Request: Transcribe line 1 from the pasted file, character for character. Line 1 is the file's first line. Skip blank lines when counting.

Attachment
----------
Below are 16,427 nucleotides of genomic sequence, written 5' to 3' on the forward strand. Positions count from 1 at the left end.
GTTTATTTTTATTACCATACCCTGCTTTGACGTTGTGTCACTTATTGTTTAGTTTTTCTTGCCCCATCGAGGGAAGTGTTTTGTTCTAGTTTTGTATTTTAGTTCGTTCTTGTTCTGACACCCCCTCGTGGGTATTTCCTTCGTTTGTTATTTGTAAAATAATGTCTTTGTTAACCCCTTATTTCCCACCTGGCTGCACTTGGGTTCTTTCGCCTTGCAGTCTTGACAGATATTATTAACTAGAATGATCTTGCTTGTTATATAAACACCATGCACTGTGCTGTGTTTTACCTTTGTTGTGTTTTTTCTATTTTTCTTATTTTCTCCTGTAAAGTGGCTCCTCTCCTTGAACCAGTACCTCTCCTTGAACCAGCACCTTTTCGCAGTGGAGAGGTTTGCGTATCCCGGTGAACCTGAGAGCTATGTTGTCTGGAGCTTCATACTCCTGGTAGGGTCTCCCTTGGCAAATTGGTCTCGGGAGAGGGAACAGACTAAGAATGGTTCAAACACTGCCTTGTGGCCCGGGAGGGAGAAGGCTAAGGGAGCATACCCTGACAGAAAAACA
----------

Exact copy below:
Below are 16,427 nucleotides of genomic sequence, written 5' to 3' on the forward strand. Positions count from 1 at the left end.